2. APPROACH WITH HUMILITY It is basic to know our capacities, our experience and technique. If we want to progress we should train our capacities and technique in safe places (climbing on bolted walls or indoor, doing endurance training on low-risk trails, ice climbing on top rope) and be really sure of our capacities before going to mountains, where it is important to have a big margin to our limits. We cannot overestimate our capacities when we are in a risky place because we only have one shot and our life is in risk. Of course we do make mistakes due to inexperience, or we fail, or we can have accidents. This is part of a learning process, and many times we look back and we say, "Oh, that day I was stupid. I took much more risks than I should have." It is a learning process but we should minimize that as much as possible.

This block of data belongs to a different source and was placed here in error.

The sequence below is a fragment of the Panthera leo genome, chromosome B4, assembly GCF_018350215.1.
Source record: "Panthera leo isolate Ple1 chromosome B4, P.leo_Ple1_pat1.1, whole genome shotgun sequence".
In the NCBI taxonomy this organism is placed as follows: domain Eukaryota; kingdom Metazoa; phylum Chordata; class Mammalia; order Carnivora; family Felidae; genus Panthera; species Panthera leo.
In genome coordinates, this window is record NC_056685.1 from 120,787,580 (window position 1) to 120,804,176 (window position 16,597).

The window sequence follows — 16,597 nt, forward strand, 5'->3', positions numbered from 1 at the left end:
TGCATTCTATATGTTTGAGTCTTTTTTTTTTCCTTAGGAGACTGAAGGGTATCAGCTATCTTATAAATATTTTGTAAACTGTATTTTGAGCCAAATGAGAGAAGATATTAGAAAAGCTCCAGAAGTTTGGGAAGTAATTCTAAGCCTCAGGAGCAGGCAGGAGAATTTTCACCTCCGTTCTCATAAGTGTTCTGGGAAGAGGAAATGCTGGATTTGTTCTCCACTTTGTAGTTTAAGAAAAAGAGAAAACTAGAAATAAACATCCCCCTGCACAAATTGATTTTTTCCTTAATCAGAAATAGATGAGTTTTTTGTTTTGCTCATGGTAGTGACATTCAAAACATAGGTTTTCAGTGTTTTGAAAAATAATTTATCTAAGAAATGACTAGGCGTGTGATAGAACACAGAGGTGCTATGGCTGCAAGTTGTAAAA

3. LEARNING Never stop learning and observing the nature and mountains where we are. Look at the glaciers in summer to see how the crevasses are moving. Look to the snow conditions every day and how the wind affects them. Look how the warm temperatures affects rock falls in each place, or where the sun creates soft or hard snow or ice. More importantly, have mentors—people with more knowledges and experience who share it with us. Or go with mountain guides to do that. And search for information. There is a lot on Internet sites like: La Chamoniarde, encorda2 ENSA - Ecole Nationale de Ski et d'Alpinisme. You can also learn plenty by being in the field. It is important to spend one week before every winter season doing avalanche research, crevasse rescue and analyzing snow layers before starting. In the early summer, re-educate yourself on rope manipulations and safety knowledge.